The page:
Over half of the global GDP depends somewhat or completely on nature. As stated by a report put forward at the World Economic Forum which took place in Davos, Switzerland, this puts biodiversity loss in the top five threats faced by the worldwide economy.
The report has been put together by the World Economic Forum together with PricewaterhouseCoopers, an accountancy company. According to the report, some of the most rapidly growing firms around the globe are mainly threatened by the nature losses. The report asks for a dramatic reset of the relationship between humanity and nature.
Nearly a third of India’s and Indonesia’s gross domestic product comes from industries which depend greatly on nature. As stated by the analysis, these include construction, food and drink, and agriculture. In industries as such, Africa generated 23% of its gross domestic product, where Latin America generates 55% of its gross domestic product.
According to the document, sectors such as the above mentioned depend on extracting resources from oceans and forests, or on nature for the provision of goods such as fresh water, soil, a balanced climate, pollination, etc.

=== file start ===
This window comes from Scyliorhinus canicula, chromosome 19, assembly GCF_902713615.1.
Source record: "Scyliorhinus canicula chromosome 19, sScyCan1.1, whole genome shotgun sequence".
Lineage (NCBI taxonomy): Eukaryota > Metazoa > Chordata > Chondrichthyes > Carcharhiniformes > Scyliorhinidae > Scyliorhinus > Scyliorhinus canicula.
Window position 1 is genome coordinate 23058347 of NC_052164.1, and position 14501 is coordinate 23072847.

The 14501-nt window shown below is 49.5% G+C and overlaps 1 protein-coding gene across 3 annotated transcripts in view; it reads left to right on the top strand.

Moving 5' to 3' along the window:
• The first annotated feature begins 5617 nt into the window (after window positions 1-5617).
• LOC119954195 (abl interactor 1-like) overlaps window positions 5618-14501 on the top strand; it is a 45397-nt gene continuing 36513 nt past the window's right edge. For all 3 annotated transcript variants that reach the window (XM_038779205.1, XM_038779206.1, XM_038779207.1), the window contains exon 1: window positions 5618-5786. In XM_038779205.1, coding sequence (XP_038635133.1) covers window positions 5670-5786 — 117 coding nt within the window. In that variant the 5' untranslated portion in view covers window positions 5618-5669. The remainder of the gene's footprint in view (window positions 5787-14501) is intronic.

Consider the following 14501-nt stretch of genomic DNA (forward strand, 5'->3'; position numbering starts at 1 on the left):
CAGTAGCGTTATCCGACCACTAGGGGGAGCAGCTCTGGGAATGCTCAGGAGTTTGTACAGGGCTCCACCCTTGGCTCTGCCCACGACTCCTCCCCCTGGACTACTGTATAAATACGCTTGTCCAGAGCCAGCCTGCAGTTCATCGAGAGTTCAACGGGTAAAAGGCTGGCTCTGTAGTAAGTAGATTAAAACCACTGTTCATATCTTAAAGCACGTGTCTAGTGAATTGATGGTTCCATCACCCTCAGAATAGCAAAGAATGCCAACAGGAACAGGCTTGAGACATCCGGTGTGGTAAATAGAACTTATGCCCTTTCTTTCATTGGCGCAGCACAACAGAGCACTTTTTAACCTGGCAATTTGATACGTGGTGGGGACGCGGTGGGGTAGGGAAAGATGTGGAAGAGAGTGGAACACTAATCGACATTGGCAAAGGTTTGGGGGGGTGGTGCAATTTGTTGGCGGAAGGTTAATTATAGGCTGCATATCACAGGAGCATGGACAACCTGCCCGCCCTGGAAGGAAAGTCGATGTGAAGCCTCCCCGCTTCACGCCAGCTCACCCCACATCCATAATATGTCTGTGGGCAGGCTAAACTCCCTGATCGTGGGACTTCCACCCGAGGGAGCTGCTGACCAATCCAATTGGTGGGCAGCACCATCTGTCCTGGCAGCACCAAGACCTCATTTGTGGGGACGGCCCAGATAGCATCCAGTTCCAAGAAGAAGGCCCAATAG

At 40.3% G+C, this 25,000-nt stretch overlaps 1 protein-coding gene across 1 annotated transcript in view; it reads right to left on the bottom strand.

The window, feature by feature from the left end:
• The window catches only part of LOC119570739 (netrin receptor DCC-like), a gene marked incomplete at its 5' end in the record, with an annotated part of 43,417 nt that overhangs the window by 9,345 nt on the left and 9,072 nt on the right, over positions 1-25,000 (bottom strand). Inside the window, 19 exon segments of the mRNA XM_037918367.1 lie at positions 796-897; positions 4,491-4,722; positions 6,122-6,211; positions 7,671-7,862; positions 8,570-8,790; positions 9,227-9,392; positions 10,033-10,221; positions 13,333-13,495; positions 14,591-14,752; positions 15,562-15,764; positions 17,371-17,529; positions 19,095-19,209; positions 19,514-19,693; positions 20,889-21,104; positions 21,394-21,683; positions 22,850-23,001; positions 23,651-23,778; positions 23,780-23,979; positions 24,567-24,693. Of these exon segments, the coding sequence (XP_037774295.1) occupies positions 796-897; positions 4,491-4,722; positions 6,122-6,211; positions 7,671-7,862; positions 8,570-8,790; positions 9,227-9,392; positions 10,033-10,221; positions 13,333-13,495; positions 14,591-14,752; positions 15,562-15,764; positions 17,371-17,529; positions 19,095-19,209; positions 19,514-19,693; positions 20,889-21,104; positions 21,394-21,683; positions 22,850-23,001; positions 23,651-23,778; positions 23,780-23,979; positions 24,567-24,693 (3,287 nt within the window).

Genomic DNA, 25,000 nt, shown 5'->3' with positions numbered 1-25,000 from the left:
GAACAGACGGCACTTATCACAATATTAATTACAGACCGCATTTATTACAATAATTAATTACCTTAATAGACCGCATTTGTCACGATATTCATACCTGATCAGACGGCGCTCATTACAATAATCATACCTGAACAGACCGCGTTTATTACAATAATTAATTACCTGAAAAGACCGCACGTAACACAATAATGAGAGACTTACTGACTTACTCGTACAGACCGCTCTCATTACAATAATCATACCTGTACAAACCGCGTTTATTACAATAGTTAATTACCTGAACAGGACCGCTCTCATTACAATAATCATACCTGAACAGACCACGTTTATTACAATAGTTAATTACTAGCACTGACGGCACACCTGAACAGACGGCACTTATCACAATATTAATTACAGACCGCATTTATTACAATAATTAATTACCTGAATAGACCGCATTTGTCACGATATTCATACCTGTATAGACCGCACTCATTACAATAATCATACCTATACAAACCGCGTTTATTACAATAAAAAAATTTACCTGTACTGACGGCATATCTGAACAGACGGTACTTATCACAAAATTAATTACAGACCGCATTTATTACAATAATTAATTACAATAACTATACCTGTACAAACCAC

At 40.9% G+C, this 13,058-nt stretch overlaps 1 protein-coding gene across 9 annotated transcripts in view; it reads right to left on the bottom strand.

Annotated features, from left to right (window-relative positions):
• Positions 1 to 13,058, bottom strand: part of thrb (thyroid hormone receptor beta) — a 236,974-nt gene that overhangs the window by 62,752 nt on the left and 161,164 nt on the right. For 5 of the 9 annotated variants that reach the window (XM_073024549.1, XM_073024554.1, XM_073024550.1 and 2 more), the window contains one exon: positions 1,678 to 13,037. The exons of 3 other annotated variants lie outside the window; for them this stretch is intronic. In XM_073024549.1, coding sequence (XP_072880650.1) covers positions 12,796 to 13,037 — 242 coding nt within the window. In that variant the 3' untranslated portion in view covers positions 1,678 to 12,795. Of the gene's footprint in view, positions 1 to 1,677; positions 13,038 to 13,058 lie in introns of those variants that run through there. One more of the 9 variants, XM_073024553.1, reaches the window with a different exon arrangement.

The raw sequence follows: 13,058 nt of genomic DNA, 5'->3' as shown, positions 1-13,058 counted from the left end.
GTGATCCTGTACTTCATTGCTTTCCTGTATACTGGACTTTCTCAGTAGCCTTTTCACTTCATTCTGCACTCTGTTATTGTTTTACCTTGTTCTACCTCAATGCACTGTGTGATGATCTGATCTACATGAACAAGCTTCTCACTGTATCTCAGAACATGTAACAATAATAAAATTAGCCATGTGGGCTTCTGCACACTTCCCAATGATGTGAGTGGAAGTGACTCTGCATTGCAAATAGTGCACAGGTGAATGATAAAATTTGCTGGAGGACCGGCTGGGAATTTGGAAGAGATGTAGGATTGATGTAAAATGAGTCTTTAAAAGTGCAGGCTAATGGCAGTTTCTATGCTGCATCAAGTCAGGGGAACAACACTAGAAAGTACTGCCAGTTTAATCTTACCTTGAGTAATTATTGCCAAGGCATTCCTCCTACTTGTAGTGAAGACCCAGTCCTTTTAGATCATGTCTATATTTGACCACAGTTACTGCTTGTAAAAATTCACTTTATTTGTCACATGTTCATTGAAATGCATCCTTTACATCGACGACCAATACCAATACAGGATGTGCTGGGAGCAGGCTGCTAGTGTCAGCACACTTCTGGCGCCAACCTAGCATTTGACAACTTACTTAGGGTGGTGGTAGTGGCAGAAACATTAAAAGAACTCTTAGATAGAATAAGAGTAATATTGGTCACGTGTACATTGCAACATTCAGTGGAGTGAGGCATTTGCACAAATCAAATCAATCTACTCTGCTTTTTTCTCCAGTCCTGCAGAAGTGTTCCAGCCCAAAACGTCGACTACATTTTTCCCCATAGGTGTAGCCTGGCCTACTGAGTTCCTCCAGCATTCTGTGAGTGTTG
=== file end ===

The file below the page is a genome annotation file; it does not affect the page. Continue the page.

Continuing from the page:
On the 19th of January, the Nature Risk Rising report was revealed at the international gathering of business and political forerunners. The report stated how, provided the substantial nature dependencies, it is vital that these economies having considerable exposure to nature loss invest in, gauge, and prioritize nature.
The writers of the report state how if this isn’t accomplished, significant losses for the nature-dependent industries will be incurred. According to the report, 60% of coffee varieties are threatened with extinction because of the change in climate, ailments, and deforestation. The international coffee market would be considerably destabilized if we end up with an extinction in the varieties of coffee.